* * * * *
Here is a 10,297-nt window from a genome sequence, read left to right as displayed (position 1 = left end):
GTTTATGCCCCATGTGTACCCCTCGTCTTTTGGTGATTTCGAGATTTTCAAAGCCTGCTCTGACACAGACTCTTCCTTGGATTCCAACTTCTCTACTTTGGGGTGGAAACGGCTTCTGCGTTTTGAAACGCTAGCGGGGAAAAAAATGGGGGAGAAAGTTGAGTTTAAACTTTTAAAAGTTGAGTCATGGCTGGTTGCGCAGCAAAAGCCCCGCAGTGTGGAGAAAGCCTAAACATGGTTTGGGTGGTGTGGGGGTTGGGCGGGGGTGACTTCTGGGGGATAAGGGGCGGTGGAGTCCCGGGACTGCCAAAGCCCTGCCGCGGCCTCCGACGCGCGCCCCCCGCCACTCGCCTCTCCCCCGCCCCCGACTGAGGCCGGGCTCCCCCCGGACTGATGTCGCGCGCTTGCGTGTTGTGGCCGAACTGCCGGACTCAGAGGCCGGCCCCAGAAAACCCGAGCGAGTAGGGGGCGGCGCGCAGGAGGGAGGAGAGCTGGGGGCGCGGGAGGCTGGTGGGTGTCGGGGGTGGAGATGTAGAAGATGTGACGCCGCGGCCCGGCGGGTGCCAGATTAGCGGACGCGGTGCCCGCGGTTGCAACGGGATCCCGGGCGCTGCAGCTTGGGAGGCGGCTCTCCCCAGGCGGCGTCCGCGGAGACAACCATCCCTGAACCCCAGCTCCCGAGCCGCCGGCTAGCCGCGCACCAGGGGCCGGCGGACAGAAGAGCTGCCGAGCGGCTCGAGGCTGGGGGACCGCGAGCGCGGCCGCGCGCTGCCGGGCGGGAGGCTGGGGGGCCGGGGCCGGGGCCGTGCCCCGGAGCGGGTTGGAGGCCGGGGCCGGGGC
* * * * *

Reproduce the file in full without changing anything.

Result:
Here is a 10,297-nt window from a genome sequence, read left to right as displayed (position 1 = left end):
GTTTATGCCCCATGTGTACCCCTCGTCTTTTGGTGATTTCGAGATTTTCAAAGCCTGCTCTGACACAGACTCTTCCTTGGATTCCAACTTCTCTACTTTGGGGTGGAAACGGCTTCTGCGTTTTGAAACGCTAGCGGGGAAAAAAATGGGGGAGAAAGTTGAGTTTAAACTTTTAAAAGTTGAGTCATGGCTGGTTGCGCAGCAAAAGCCCCGCAGTGTGGAGAAAGCCTAAACATGGTTTGGGTGGTGTGGGGGTTGGGCGGGGGTGACTTCTGGGGGATAAGGGGCGGTGGAGTCCCGGGACTGCCAAAGCCCTGCCGCGGCCTCCGACGCGCGCCCCCCGCCACTCGCCTCTCCCCCGCCCCCGACTGAGGCCGGGCTCCCCCCGGACTGATGTCGCGCGCTTGCGTGTTGTGGCCGAACTGCCGGACTCAGAGGCCGGCCCCAGAAAACCCGAGCGAGTAGGGGGCGGCGCGCAGGAGGGAGGAGAGCTGGGGGCGCGGGAGGCTGGTGGGTGTCGGGGGTGGAGATGTAGAAGATGTGACGCCGCGGCCCGGCGGGTGCCAGATTAGCGGACGCGGTGCCCGCGGTTGCAACGGGATCCCGGGCGCTGCAGCTTGGGAGGCGGCTCTCCCCAGGCGGCGTCCGCGGAGACAACCATCCCTGAACCCCAGCTCCCGAGCCGCCGGCTAGCCGCGCACCAGGGGCCGGCGGACAGAAGAGCTGCCGAGCGGCTCGAGGCTGGGGGACCGCGAGCGCGGCCGCGCGCTGCCGGGCGGGAGGCTGGGGGGCCGGGGCCGGGGCCGTGCCCCGGAGCGGGTTGGAGGCCGGGGCCGGGGC